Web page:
The Civil Aviation Authority (CAA) has placed new restrictions on flying displays following the Shoreham Air Show disaster.
The organisation, which is currently reviewing air shows following the crash that occurred on 22 August, has put in place temporary measures for future air shows.
The CAA took steps to ensure no further flights were made by Hawker Hunter aircraft, with flying displays over land by vintage jet aircraft to be ‘significantly restricted’ until further notice.
Such flights will be limited to flypasts, which means ‘high energy’ aerobatics will not be permitted.
The CAA will conduct additional risk assessments on all forthcoming civil air displays to establish if additional measures should be introduced.
The safety standards that must be met by all major civil air displays in the UK are said to be among the very highest in the world and are regularly reviewed.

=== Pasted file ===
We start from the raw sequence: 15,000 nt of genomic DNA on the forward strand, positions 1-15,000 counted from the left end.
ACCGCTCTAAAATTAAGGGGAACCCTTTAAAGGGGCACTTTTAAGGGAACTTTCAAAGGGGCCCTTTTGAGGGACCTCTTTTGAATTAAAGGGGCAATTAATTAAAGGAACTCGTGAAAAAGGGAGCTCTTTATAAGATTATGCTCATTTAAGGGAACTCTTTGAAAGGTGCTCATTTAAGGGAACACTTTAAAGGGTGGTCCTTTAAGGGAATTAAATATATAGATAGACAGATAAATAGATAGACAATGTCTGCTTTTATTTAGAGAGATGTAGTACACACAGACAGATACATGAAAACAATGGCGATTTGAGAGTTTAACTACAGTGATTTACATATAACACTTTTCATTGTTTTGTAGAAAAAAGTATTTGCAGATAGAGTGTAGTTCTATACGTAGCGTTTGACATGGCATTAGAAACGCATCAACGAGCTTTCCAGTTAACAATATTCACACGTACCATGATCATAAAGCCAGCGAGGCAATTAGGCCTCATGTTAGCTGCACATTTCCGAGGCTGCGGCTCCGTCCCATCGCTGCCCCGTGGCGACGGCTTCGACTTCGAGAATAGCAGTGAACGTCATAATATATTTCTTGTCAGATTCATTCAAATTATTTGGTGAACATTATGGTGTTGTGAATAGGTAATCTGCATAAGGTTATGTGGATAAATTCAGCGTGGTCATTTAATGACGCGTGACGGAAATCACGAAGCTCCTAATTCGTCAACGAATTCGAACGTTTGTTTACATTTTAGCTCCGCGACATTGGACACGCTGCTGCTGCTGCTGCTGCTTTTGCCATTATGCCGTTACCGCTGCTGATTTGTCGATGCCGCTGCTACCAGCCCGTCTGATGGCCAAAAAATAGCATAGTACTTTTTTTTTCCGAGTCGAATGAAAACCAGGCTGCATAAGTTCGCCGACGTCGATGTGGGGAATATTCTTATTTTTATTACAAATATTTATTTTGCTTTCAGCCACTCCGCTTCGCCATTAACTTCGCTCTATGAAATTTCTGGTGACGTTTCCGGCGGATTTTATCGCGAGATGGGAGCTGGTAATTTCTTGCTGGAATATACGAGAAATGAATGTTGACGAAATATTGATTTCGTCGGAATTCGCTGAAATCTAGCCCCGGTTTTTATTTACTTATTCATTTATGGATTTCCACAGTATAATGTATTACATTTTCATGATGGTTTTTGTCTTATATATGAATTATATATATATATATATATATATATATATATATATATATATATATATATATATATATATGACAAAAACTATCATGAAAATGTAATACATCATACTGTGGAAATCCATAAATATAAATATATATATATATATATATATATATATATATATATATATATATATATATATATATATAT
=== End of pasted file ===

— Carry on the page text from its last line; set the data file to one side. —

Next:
All air display arrangements, including the pilots and aircraft, must meet rigorous safety requirements. Individual display pilots are only granted approval following a thorough test of their abilities.
The CAA will continue to assist the Air Accidents Investigation Branch (AAIB) as it seeks to establish the cause of the accident. The CAA will also act promptly in response to any emerging indications from the AAIB’s investigation.
In light of the news, CarFest (28-30 August) has announced that it will not run an air display, however a flypast by the Gnat Display team – honouring Kevin Whyman who lost his life during a display at CarFest North – is still planned for the event’s Saturday schedule.